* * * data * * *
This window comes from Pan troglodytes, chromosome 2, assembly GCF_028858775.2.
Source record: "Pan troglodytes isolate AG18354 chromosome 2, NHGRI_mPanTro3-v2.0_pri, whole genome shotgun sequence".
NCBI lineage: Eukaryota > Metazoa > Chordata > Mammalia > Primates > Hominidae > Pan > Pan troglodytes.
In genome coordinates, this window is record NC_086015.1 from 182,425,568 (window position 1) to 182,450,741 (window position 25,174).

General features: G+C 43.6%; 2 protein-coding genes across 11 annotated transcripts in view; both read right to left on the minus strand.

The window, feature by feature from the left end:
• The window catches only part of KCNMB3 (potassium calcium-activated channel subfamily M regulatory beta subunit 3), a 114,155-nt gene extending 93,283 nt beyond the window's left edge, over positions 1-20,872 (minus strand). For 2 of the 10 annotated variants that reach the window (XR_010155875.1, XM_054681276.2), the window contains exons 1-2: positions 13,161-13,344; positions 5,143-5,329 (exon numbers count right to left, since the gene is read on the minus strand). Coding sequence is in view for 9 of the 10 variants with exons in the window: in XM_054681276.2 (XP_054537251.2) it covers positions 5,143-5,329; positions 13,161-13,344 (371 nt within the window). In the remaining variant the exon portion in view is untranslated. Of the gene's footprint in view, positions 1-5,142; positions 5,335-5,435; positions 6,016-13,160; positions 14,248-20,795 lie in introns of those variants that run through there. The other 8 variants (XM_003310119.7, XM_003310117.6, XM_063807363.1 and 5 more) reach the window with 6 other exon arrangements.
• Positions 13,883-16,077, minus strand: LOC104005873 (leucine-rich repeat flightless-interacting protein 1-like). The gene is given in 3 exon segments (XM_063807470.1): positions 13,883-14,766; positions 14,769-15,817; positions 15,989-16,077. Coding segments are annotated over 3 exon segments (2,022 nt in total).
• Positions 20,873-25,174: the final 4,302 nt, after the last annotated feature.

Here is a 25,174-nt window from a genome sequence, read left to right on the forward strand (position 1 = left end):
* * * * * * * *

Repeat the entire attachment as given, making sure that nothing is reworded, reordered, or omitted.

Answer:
This window comes from Pan troglodytes, chromosome 2, assembly GCF_028858775.2.
Source record: "Pan troglodytes isolate AG18354 chromosome 2, NHGRI_mPanTro3-v2.0_pri, whole genome shotgun sequence".
NCBI lineage: Eukaryota > Metazoa > Chordata > Mammalia > Primates > Hominidae > Pan > Pan troglodytes.
In genome coordinates, this window is record NC_086015.1 from 182,425,568 (window position 1) to 182,450,741 (window position 25,174).

General features: G+C 43.6%; 2 protein-coding genes across 11 annotated transcripts in view; both read right to left on the minus strand.

The window, feature by feature from the left end:
• The window catches only part of KCNMB3 (potassium calcium-activated channel subfamily M regulatory beta subunit 3), a 114,155-nt gene extending 93,283 nt beyond the window's left edge, over positions 1-20,872 (minus strand). For 2 of the 10 annotated variants that reach the window (XR_010155875.1, XM_054681276.2), the window contains exons 1-2: positions 13,161-13,344; positions 5,143-5,329 (exon numbers count right to left, since the gene is read on the minus strand). Coding sequence is in view for 9 of the 10 variants with exons in the window: in XM_054681276.2 (XP_054537251.2) it covers positions 5,143-5,329; positions 13,161-13,344 (371 nt within the window). In the remaining variant the exon portion in view is untranslated. Of the gene's footprint in view, positions 1-5,142; positions 5,335-5,435; positions 6,016-13,160; positions 14,248-20,795 lie in introns of those variants that run through there. The other 8 variants (XM_003310119.7, XM_003310117.6, XM_063807363.1 and 5 more) reach the window with 6 other exon arrangements.
• Positions 13,883-16,077, minus strand: LOC104005873 (leucine-rich repeat flightless-interacting protein 1-like). The gene is given in 3 exon segments (XM_063807470.1): positions 13,883-14,766; positions 14,769-15,817; positions 15,989-16,077. Coding segments are annotated over 3 exon segments (2,022 nt in total).
• Positions 20,873-25,174: the final 4,302 nt, after the last annotated feature.

Here is a 25,174-nt window from a genome sequence, read left to right on the forward strand (position 1 = left end):